10 WHAT ARE SOME OF THE PRESSING ETHICAL ISSUES? Organ Availability Patient Access Prisoners and Transplant Organ Trafficking Medical Errors and Truth Telling Therapeutic Cloning Allocation of Scarce Resources

11 BOTTOM LINE There are not enough organs available to meet the current demand And there is controversy in how the limited number of organs should be allocated.

12 Patients die - - Ethical issues arise out of desperation to prevent death occurring

13 How do we Allocate Scarce Resources Who shall live? Who shall decide?

14 Definition of Scarce Resources Resources or “the use of resources that, because of naturally limited supply or economic constraints, are not readily available to all who need them.” Council on Ethical & Judicial Affairs American Medical Association

15 Traditional medical practice has its foundation in the principles of doing no harm, acting for the good of patients and caring for all of those who come in need The ethical practice of allocation of scarce resources, may require the thoughtful practitioner to violate these central moral tenets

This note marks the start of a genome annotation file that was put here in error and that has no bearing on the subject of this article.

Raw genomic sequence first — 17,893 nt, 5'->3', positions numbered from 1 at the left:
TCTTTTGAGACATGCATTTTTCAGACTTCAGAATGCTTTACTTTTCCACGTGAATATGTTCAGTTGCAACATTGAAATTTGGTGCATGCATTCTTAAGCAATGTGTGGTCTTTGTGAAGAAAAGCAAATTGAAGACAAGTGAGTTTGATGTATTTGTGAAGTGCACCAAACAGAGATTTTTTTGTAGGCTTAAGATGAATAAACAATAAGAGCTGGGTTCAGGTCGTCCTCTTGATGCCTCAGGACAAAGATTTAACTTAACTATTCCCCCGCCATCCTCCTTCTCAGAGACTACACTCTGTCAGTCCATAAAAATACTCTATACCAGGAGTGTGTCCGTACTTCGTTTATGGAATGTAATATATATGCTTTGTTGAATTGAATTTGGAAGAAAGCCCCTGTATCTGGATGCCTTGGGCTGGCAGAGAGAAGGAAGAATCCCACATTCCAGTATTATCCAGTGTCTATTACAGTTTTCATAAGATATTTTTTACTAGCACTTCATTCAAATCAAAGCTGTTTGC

16 Acceptable Criteria for Resource Allocation 1.The likelihood of benefit to the patient 2.The impact of treatment in improving the quality of the patient’s life 3.The duration of benefit 4.The urgency of the patient’s condition (i.e.: how close is the patient to death) 5.The amount of resources required for successful treatment

17 Each of these five criteria serve to maximize the following three goals of medical treatment: 1.Number of lives saved 2.Number of years of life saved 3.Improvement in quality of life

18 Likelihood of Benefit Giving priority to patients with a greater likelihood of benefiting from treatment is necessary for any efficient use of medical resources - Maximizes number of lives saved as well as length and quality of life -Care that has a low likelihood of benefit must be distinguished from care that is truly futile (care that cannot be expected to have any physiologic benefit)

19 Change in Quality of Life Benefit to patient will be maximized if treatment is provided to those who will have the greatest improvement in quality of life Deciding on a standard definition is dependent on patient individual values Focus on functional status allows for objective measure of QOL